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Linking Adaptation and Mitigation in Climate Change Policy

Abstract

How people privately and collectively adapt to climate risk can affect the costs and benefits of public mitigation policy (e.g., Kyoto); an obvious point often neglected in actual policy making. Herein we use the economic theory of endogenous risk to address this optimal mix of mitigation and adaptation strategies, and examine how increased variability in climate change threats affects this mix. We stress that a better understanding of the cross-links between mitigation and adaptation would potentially make it possible to provide more risk reduction with less wealth. Policies that are formulated without considering the cross-links can unintentionally undermine the effectiveness of public sector policies and programs because of unaddressed conflicts between the strategies. We also discuss the cross-disciplinary lessons to be learned from this literature, and identify important research questions to spur discussion in the next round of inquiry.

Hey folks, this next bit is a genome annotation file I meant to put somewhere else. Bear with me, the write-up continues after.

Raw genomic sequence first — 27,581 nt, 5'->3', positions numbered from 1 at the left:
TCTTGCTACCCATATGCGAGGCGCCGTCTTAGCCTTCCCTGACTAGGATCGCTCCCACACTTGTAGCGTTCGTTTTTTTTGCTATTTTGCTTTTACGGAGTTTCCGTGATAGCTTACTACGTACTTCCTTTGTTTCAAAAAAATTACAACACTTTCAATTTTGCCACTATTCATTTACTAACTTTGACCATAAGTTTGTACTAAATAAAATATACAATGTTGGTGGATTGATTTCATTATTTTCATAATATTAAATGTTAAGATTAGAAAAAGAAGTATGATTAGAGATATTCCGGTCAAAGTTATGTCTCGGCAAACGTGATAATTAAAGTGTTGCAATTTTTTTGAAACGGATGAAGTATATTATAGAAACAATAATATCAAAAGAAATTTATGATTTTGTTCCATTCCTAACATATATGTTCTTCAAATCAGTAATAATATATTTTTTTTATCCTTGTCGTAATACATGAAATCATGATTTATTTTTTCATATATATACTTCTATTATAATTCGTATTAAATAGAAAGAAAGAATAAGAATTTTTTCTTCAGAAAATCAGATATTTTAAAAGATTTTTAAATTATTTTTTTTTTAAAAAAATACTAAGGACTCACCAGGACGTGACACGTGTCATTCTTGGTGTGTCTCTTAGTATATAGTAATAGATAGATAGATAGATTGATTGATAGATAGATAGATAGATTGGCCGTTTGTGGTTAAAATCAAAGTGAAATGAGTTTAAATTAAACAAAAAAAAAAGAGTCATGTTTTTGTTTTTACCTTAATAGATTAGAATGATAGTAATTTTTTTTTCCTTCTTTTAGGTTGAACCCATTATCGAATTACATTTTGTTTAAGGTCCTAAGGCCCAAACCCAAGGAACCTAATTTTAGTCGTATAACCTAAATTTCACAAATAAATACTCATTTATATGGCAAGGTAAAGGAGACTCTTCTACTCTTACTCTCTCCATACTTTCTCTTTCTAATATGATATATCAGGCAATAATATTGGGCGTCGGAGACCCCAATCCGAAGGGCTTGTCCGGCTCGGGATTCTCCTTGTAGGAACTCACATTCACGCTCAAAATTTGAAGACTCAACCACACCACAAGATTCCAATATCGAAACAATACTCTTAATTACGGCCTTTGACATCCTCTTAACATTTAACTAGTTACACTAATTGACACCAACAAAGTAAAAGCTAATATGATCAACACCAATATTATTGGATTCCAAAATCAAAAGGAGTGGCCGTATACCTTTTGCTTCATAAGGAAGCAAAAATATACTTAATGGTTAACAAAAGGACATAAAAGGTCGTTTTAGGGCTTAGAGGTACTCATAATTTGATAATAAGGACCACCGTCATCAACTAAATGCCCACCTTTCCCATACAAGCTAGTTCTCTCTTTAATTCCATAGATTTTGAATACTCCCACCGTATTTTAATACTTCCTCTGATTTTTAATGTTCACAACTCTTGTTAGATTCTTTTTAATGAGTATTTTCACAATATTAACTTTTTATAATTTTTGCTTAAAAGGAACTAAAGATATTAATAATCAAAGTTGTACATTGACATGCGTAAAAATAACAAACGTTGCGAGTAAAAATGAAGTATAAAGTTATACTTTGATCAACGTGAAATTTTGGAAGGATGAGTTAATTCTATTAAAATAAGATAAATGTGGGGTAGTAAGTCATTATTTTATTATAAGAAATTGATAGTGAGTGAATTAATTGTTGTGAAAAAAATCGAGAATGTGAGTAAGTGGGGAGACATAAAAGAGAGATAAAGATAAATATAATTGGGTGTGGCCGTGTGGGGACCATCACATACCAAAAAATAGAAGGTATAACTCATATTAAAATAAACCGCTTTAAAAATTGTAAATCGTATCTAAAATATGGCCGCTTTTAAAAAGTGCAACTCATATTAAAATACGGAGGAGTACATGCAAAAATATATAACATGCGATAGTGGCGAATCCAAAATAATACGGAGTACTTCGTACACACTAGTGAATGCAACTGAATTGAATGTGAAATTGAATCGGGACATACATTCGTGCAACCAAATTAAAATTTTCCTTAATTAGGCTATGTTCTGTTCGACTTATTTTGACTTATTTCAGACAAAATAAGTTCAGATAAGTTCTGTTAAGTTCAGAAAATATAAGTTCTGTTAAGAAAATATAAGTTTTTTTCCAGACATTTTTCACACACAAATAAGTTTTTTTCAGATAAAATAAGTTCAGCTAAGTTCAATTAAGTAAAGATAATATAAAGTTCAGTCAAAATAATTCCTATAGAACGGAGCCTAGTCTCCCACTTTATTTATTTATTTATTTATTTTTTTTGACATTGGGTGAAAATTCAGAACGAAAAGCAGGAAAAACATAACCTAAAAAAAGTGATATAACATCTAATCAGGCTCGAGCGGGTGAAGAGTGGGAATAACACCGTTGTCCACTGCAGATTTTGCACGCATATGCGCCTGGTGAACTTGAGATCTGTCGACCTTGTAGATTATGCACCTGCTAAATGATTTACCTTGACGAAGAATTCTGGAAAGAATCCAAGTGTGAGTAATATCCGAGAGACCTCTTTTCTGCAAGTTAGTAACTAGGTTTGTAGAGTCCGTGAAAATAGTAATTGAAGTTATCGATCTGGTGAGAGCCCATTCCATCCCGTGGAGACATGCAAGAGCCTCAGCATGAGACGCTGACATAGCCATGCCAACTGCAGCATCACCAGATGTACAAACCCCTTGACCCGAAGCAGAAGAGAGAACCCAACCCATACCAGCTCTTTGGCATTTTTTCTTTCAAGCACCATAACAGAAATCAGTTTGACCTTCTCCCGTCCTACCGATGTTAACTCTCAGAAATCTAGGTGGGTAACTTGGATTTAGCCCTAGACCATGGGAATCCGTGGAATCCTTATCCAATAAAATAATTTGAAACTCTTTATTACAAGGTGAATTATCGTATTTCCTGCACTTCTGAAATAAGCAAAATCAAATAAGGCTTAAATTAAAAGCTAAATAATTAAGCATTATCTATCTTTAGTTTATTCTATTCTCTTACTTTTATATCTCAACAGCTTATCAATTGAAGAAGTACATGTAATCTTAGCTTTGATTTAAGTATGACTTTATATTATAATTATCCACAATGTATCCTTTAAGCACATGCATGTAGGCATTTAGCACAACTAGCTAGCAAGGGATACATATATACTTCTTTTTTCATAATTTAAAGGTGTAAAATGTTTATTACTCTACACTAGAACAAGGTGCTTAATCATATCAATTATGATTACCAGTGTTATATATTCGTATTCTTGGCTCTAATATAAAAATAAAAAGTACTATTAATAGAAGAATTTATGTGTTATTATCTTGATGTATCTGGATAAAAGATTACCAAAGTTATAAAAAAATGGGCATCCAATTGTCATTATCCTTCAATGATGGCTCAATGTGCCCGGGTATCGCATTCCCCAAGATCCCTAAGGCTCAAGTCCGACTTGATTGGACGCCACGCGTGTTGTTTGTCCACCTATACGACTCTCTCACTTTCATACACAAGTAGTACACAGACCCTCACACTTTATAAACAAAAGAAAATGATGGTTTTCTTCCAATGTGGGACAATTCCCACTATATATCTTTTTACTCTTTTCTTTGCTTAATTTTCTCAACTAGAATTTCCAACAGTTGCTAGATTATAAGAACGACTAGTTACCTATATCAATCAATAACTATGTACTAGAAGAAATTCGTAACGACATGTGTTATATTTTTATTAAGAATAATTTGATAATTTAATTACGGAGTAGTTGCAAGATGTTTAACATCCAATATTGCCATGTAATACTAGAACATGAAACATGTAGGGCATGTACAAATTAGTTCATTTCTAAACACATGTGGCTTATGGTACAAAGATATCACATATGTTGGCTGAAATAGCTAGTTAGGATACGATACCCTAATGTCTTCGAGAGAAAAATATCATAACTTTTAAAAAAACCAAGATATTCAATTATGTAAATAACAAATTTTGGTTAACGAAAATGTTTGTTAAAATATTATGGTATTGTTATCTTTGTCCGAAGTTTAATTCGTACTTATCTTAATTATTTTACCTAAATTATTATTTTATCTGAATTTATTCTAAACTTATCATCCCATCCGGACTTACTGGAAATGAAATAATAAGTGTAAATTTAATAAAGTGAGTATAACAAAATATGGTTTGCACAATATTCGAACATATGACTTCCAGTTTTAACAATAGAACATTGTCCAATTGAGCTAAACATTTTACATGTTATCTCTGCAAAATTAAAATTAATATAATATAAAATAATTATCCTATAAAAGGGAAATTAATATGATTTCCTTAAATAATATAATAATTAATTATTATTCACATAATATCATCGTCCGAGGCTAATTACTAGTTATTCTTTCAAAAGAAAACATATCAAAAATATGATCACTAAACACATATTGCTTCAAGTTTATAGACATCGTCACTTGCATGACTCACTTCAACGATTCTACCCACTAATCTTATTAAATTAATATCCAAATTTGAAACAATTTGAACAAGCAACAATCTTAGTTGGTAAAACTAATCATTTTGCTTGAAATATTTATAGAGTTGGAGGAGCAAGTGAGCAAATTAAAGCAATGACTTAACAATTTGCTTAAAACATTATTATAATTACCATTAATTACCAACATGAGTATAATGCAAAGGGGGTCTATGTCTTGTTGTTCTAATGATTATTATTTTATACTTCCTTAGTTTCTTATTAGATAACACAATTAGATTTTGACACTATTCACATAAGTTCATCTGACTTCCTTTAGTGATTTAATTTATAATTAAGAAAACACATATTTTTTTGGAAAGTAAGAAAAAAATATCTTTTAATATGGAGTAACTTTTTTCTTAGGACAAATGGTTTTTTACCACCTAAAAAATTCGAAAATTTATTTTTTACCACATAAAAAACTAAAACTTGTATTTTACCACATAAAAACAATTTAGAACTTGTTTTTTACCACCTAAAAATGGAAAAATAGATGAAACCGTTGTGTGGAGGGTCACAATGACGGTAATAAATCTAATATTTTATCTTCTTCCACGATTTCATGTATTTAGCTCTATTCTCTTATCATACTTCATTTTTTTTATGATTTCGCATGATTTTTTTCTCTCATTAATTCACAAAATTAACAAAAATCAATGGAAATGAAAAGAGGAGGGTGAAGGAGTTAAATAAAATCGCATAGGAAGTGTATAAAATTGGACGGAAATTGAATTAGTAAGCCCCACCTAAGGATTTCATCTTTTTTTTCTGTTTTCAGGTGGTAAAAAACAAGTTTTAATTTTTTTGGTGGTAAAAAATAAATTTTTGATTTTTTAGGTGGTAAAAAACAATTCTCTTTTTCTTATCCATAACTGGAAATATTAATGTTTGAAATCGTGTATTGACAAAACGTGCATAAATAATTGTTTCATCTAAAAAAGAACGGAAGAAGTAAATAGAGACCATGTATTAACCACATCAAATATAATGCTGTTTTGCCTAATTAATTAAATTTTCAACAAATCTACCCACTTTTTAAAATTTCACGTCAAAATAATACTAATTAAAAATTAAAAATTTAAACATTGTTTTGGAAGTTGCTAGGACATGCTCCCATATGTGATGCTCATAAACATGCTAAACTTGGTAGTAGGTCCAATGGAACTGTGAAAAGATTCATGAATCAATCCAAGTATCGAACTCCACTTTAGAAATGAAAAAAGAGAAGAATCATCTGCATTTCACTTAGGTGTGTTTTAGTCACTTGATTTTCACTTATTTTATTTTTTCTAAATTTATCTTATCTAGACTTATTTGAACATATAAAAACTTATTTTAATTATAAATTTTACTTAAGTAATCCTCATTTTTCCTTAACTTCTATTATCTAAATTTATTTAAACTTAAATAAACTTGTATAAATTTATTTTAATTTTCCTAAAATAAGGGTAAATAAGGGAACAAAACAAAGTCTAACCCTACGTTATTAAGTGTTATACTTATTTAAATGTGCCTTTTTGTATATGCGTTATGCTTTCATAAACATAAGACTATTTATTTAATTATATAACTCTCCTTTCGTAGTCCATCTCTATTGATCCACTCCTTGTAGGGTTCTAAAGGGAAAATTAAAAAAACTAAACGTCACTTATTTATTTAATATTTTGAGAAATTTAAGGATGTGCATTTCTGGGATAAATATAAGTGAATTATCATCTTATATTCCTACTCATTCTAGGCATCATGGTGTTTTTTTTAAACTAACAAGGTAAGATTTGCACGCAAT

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Kane, S., Shogren, J.F. Linking Adaptation and Mitigation in Climate Change Policy. Climatic Change 45, 75–102 (2000). https://doi.org/10.1023/A:1005688900676

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  • DOI: https://doi.org/10.1023/A:1005688900676

Keywords

  • Climate Change
  • Policy Making
  • Public Sector
  • Risk Reduction
  • Change Policy